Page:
Journal of Child & Adolescent Trauma

, Volume 10, Issue 3, pp 289–297 | Cite as

Understanding the Long-Term Effects of Childhood Adversities: beyond Diagnosis and Abuse

ORIGINAL ARTICLE

Abstract

Studies of the effects of childhood adversities often use psychiatric diagnoses and focus on physical or sexual abuse. This study explored relationships between a broader range of adversities and both diagnoses and specific symptoms. The files of 217 child and adolescent mental health service users were audited. Information regarding 14 adverse childhood experiences, 20 diagnoses and 38 symptoms was analysed. Only two diagnoses (Psychosis and Oppositional Defiant Disorder) were predicted by mean number of adversities. However, the symptom clusters indicative of six diagnoses were related to one or more childhood adversities. Strong specific relationships were found between sexual abuse and hyperarousal, between parental substance abuse and rule violation, and between loss and avoidance/numbing. Mean number of adversities predicted six specific symptoms as well as global functioning, risk to self, and risk to others. Parental mental health, a proxy for genetic influence, was unrelated to all diagnoses, all symptom clusters and all but one of the 38 symptoms. It is concluded that understanding the complex nature of the effects of childhood adversities are constrained by focusing on diagnoses and a restricted range of adversities. The need to take a full psychosocial history in child and adolescent mental health services, and the implications for primary prevention, are discussed.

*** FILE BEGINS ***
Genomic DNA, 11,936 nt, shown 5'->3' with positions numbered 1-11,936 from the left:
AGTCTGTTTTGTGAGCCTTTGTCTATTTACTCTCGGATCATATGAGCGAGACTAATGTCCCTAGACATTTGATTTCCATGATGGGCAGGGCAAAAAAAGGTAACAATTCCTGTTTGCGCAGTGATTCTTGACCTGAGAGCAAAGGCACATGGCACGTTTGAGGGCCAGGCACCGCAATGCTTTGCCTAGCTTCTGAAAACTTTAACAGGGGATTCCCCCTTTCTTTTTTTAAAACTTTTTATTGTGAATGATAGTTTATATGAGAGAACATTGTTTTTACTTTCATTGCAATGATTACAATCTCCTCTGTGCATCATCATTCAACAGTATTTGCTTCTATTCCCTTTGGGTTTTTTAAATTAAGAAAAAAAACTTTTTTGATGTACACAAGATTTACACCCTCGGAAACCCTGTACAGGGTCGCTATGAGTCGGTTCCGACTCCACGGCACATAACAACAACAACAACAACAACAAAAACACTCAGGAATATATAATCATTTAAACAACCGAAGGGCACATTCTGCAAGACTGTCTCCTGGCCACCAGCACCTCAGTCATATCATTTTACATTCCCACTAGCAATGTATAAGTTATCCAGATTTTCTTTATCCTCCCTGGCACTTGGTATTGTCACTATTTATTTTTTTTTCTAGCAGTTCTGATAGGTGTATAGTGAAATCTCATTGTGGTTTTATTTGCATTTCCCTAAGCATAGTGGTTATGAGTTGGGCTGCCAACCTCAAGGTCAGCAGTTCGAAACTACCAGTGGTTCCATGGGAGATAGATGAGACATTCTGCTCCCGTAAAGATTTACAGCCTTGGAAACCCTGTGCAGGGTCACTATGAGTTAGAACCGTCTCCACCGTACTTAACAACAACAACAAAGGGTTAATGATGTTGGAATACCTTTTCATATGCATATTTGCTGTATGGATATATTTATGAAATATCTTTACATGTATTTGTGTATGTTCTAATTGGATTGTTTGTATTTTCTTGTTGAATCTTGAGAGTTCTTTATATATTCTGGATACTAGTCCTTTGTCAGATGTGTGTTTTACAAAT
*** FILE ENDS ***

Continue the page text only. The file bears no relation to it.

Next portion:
Keywords

Child maltreatment Child abuse Child neglect Bullying Loss Domestic violence Psychiatric diagnoses Psychiatric symptoms 

Notes

Compliance with Ethical Standards

Procedures were in accordance with the 1964 Helsinki declaration and its later amendments. Permission for the study was given by the Ethics Committees of the University of Auckland and the local District Health Board. The study was an audit and did not, therefore, require signed consent from the individual participants or their parents. The participants’ data was depersonalised in the data collection process. The names of the clients were not recorded on the data collection sheets.

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Copyright information

© Springer International Publishing 2017

Authors and Affiliations

  1. 1.School of PsychologyUniversity of East London, Stratford CampusLondonUK
  2. 2.Great Ormond Street Hospital for ChildrenLondonUK

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